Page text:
SPARKLERS / Managing emotions

First Day Feelings

Some ideas for first days, 'regrouping' and creating a space where tamariki can build empathy, and be open about how they're doing.
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Sharing where we're at

The experiences for tamariki around Covid and their bubble will vary. It will be a bit like the first day of school all over again. Most tamariki will be pretty excited and happy to be back at school, with you and their friends. We have all missed some of our old ‘normal.’

It will be important to ‘hold a space’ for tamariki to be open and share how they’re doing. It will also be important not to assume. Even tamariki who love school may have had a wonderful and fulfilling time in their bubbles, and find the first week back a bit challenging, in their own ways.

Some ideas of how to ‘open this space’ and have this kōrero include starting the day with circle time, or a quiet time to acknowledge the different emotions you’re observing.

Kōrero

You may like to say:

  • Wow, this is quite strange being back eh? And I can see that everyone is feeling lots of different things about today.
  • I’m feeling ….. (Share your experience, tamariki love knowing that you’re feeling things too!)
  • I can see that some people are feeling excited, a bit worried, a bit nervous, maybe a little bit all over the place. Some people I can see feel quite relaxed, some feel curious. Am I right? There’s lots of new processes and things around

What to do

You may want to use a visual with this!

Ask tamariki to look through the emotions, and – if they want to – name how they’re feeling.Reiterate that their feelings are normal, and that it's ok to feel a range of different things. They can feel more than one at any time – that’s normal too.And let them know that there may be things we miss from our bubble time – that’s okay, there were probably things we missed about school when we were in our bubbles!Acknowledging that their emotions will change, sometimes quickly and sometimes over the course of the day will be another good thing to chat about.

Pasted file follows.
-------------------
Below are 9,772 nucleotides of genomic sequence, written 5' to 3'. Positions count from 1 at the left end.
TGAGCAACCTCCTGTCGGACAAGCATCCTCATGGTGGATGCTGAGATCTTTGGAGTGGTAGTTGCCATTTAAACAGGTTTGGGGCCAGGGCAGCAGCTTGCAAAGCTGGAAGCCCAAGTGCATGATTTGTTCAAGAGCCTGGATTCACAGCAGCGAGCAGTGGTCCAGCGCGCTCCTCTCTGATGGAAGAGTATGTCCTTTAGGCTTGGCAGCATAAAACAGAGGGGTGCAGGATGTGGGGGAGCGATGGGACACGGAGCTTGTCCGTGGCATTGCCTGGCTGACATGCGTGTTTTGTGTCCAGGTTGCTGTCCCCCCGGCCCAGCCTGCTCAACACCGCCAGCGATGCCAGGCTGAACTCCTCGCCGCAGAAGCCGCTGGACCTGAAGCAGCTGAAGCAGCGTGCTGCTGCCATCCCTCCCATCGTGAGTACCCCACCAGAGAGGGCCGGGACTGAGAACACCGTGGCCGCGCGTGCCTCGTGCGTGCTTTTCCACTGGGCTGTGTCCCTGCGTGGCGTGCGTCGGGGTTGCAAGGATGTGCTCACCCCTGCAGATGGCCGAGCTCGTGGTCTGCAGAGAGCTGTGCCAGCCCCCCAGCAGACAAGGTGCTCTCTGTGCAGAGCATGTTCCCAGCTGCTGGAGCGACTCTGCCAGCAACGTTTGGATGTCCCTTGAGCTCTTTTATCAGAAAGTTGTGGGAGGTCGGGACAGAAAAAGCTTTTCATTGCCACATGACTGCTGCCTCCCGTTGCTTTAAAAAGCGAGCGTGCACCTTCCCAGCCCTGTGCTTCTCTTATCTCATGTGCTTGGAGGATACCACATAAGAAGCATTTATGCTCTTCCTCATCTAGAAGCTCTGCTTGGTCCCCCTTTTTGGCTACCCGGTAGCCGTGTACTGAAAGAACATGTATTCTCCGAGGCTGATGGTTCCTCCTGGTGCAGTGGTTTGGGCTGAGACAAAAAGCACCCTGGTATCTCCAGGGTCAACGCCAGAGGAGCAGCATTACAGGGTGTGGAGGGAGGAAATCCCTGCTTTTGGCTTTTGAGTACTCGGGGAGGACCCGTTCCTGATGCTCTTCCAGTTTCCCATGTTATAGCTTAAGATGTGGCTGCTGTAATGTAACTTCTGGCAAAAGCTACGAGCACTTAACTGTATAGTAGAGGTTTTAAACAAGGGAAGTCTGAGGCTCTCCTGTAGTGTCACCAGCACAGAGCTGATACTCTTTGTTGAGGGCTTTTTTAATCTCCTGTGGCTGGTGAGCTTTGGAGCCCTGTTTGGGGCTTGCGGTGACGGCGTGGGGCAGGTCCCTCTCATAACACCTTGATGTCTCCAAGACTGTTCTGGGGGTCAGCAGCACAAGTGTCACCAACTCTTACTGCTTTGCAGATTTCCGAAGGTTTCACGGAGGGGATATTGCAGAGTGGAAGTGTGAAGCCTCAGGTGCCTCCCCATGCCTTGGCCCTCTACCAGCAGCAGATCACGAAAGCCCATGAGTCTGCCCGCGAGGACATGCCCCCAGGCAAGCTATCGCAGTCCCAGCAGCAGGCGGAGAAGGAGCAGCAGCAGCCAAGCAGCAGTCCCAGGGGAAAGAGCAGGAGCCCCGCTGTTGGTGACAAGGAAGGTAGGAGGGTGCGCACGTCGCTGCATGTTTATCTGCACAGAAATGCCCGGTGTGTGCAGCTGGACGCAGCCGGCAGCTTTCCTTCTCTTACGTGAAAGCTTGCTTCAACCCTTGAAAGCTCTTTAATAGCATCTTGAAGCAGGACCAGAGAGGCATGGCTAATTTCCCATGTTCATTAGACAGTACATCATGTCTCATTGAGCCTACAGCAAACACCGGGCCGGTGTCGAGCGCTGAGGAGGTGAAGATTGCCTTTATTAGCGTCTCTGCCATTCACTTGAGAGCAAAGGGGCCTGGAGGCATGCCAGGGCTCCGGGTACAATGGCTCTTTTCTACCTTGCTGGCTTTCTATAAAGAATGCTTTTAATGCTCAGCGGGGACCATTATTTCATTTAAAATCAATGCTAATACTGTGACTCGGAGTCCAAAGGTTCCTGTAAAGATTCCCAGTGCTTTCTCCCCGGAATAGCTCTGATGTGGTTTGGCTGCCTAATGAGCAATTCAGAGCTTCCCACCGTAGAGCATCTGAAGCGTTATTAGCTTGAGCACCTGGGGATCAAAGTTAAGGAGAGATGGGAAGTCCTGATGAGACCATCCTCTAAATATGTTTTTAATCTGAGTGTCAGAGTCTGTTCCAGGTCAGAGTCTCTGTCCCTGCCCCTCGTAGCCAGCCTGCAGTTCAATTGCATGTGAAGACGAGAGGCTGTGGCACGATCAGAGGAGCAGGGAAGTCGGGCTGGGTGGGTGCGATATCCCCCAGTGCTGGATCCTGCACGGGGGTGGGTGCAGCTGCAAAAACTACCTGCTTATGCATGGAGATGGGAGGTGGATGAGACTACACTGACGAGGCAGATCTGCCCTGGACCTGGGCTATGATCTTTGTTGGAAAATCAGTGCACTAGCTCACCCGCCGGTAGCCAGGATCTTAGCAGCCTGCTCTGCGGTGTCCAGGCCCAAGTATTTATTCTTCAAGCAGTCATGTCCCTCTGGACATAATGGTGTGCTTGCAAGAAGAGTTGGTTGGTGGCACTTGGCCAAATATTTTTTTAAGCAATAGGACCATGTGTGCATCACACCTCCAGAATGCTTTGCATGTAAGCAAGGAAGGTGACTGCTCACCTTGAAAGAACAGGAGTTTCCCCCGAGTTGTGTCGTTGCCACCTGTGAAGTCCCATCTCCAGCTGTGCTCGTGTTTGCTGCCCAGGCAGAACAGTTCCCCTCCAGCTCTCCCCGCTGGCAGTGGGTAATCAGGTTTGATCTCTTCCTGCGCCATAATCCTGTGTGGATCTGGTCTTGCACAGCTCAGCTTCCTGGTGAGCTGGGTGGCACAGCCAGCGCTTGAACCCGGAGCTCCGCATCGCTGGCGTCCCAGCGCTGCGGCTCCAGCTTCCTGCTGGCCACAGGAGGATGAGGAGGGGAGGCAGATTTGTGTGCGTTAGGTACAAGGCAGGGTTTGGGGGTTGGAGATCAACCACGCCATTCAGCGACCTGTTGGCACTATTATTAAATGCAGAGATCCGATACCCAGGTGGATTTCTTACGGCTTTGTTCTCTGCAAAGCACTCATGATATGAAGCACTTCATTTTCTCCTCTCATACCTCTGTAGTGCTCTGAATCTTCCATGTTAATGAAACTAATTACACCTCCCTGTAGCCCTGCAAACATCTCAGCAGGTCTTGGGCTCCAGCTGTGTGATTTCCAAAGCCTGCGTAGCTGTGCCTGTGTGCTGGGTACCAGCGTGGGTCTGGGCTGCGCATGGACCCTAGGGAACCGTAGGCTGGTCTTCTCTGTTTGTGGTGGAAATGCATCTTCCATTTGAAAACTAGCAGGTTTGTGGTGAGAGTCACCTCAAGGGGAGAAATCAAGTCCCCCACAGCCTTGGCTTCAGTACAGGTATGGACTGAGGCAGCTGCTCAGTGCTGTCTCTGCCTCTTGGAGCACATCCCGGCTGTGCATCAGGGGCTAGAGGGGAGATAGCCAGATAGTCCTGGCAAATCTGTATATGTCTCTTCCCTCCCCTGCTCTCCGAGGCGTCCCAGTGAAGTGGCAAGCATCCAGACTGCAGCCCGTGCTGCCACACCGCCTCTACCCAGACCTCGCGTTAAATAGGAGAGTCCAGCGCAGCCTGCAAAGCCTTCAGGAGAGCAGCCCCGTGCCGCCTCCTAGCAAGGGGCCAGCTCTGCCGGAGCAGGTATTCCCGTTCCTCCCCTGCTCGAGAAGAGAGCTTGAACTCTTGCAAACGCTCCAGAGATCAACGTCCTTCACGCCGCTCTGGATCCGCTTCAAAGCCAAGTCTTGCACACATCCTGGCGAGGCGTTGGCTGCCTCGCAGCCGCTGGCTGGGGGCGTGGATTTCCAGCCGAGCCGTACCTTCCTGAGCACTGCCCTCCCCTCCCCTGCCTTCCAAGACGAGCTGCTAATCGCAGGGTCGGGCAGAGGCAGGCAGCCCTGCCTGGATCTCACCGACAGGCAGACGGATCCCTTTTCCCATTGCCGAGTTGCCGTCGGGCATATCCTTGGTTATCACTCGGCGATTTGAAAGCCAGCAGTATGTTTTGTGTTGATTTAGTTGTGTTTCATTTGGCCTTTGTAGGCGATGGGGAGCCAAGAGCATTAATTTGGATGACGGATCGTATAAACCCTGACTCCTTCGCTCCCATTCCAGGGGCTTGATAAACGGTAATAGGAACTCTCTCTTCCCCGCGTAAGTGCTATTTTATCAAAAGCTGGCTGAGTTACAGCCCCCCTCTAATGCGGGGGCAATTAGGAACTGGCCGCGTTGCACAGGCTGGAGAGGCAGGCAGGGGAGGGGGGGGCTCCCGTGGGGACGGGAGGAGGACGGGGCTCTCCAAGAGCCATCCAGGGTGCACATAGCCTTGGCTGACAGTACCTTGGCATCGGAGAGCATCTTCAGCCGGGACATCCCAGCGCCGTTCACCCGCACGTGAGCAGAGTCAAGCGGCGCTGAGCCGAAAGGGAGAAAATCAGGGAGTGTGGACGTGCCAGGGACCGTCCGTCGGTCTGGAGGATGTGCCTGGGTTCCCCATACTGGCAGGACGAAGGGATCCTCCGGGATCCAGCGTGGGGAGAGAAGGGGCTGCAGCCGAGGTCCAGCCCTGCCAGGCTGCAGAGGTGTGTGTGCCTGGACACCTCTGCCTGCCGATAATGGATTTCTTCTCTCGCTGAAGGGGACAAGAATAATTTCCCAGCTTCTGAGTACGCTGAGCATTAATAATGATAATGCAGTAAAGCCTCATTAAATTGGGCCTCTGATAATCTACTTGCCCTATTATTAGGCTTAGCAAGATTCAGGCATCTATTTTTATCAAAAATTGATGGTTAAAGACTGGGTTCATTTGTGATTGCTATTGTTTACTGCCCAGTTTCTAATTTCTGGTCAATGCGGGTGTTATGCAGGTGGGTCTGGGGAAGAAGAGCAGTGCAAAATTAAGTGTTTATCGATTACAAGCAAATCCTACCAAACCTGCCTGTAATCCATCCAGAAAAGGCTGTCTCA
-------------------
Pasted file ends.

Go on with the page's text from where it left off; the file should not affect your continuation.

Encouraging kindness and empathy

If a child becomes upset, let them know this is very normal. See if they can name the emotion or support them to name the emotion and let them know that others will be feeling like this too. Sometimes asking the rest of the group can help. Who else feels a bit like this – a show of hands, or even a few head nods, can be reassuring. Kōrero about:

  • How can we look after each other today?
  • What could you do to spread kindness today?

An end of day recap

Return to this at the end of the day and see if anyone spotted someone else sharing kindness and looking after others? Kōrero may include:

  • This morning we looked at how we were feeling on our first day back, and I can see that your feelings and emotions may have changed throughout the day.
  • Who has felt lots of different emotions today?
  • Can anyone name how they are feeling now?

Repeat the activity with the emotion options – and if they’re feeling the same that’s totally fine. Ask tamariki what they’re noticing about their feelings. All this will be a great gauge for you moving forward.

What else?

What if tamariki seem particularly worried?

  • These kids may have LOTS of questions. Answer them pretty matter-of-factly and in very ‘general’ terms. You don’t have to get the answers exactly right here.
  • Focus on the things we can do to keep ourselves healthy and look after each other.
  • Kōrero about things we can do to help with our worries and practice these - Tummy Breathing, Hikitia te Hā and perhaps a quiet space for tamariki to read or take some calm time. Worries 101 may be a good option too.
  • Keep the reassurance low key — over-reassuring can make us think we need to be worrying more than we are!
  • If you have a quiet moment, perhaps let them know that others may be feeling the same way and ask how they might support them - this is all about externalising their thinking - outside of themselves. Try to introduce one of their ideas to help support everyone.
  • Acknowledge their feelings, and praise them for their braveness - they’re in the room, participating as they can, even though they have big worries - go them!

With special thanks...

This activity has been created with the kind help of James Devereaux, Dean of Year 9 at Liston School. Thanks James!

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